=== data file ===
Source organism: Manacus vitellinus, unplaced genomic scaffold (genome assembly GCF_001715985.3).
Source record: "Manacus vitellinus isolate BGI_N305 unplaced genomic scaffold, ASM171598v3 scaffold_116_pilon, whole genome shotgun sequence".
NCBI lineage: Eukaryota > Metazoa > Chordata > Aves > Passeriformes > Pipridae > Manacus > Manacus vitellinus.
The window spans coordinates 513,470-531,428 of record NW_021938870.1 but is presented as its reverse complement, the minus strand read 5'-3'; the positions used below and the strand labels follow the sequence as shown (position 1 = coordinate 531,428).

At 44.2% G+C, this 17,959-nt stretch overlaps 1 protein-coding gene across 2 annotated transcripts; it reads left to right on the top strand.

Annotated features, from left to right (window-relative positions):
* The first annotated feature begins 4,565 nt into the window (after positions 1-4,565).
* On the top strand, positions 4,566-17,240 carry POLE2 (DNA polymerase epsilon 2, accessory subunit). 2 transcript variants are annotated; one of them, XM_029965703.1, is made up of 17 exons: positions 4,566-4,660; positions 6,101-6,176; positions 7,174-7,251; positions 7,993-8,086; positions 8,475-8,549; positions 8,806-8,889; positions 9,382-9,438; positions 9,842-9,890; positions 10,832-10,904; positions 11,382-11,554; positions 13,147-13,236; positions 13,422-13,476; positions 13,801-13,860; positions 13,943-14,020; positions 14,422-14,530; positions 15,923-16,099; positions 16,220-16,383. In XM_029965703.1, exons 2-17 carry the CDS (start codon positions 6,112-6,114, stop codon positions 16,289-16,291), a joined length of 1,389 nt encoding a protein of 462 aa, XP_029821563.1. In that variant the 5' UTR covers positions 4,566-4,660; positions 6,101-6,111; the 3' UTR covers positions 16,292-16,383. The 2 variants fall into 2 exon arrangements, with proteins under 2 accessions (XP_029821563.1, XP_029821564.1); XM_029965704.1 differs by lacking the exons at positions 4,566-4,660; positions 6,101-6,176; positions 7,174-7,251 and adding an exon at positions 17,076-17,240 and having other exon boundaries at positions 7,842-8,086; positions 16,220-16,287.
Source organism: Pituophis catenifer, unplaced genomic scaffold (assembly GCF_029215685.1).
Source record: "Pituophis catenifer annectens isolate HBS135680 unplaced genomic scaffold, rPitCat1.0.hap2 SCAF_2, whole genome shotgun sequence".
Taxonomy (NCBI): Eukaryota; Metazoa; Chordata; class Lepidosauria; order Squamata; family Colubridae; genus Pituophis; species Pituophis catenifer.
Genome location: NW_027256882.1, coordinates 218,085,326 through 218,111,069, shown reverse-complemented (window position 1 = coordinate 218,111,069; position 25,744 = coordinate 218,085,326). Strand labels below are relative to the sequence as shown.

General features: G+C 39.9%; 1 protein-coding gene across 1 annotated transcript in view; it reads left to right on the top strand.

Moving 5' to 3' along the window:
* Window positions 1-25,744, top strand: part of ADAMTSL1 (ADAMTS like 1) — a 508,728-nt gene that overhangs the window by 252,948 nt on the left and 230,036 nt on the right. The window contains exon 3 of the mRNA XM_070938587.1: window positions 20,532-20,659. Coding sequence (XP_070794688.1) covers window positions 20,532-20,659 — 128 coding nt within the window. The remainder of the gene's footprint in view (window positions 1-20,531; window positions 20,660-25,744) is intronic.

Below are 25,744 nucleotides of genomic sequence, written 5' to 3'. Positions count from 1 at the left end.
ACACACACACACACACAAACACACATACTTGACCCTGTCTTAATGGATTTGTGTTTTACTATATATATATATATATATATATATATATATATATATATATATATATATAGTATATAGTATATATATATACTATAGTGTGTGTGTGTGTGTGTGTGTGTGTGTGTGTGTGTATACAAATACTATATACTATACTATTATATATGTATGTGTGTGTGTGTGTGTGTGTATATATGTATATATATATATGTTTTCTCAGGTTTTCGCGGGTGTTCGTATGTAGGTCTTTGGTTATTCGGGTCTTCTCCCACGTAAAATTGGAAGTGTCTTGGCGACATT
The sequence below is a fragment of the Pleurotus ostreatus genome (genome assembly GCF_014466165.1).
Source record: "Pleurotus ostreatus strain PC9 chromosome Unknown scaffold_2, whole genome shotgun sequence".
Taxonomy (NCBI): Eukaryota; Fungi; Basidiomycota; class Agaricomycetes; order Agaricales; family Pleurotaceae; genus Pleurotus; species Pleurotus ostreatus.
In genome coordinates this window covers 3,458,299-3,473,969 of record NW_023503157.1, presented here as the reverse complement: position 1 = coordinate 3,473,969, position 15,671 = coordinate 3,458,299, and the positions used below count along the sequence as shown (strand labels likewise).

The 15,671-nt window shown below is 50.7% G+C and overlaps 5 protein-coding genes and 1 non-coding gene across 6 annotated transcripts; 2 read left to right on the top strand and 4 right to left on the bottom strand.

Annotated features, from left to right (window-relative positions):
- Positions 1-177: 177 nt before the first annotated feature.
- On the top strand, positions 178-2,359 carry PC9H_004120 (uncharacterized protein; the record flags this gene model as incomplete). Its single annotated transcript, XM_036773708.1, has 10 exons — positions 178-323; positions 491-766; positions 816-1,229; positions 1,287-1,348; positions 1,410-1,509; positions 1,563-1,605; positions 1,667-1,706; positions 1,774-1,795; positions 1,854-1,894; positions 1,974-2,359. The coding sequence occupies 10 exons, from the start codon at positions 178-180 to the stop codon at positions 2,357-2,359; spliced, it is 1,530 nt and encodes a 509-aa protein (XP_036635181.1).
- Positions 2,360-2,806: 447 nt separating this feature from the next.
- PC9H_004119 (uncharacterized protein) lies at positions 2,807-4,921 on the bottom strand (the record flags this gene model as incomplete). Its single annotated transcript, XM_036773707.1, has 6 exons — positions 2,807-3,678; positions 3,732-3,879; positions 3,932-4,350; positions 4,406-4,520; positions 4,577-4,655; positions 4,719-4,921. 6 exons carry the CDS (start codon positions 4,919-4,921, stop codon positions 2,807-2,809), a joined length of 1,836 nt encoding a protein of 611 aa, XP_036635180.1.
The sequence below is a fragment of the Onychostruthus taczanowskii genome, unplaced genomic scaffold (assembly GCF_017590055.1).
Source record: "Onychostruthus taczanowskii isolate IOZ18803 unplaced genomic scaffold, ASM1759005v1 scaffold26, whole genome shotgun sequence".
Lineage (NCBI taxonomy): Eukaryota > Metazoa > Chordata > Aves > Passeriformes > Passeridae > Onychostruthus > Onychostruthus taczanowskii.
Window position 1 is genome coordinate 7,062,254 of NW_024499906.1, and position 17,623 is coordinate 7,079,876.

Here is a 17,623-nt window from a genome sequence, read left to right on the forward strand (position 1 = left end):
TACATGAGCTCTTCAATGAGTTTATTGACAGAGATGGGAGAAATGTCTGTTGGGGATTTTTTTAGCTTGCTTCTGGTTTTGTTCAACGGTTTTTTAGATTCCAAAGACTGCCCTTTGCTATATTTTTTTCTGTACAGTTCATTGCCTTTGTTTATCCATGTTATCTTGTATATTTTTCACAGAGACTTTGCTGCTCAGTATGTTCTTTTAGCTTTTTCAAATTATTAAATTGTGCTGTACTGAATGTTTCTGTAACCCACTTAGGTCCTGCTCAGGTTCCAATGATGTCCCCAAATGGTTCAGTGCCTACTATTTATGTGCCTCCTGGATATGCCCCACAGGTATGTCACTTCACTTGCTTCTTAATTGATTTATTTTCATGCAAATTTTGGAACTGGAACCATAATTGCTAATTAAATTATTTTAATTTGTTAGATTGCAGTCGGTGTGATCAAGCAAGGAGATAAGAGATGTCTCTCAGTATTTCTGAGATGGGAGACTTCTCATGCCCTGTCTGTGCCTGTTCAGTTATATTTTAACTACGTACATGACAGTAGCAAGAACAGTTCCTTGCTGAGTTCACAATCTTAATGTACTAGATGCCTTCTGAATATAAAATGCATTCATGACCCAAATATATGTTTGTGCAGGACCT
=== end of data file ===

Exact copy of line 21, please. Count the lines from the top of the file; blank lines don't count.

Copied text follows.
In genome coordinates this window covers 3,458,299-3,473,969 of record NW_023503157.1, presented here as the reverse complement: position 1 = coordinate 3,473,969, position 15,671 = coordinate 3,458,299, and the positions used below count along the sequence as shown (strand labels likewise).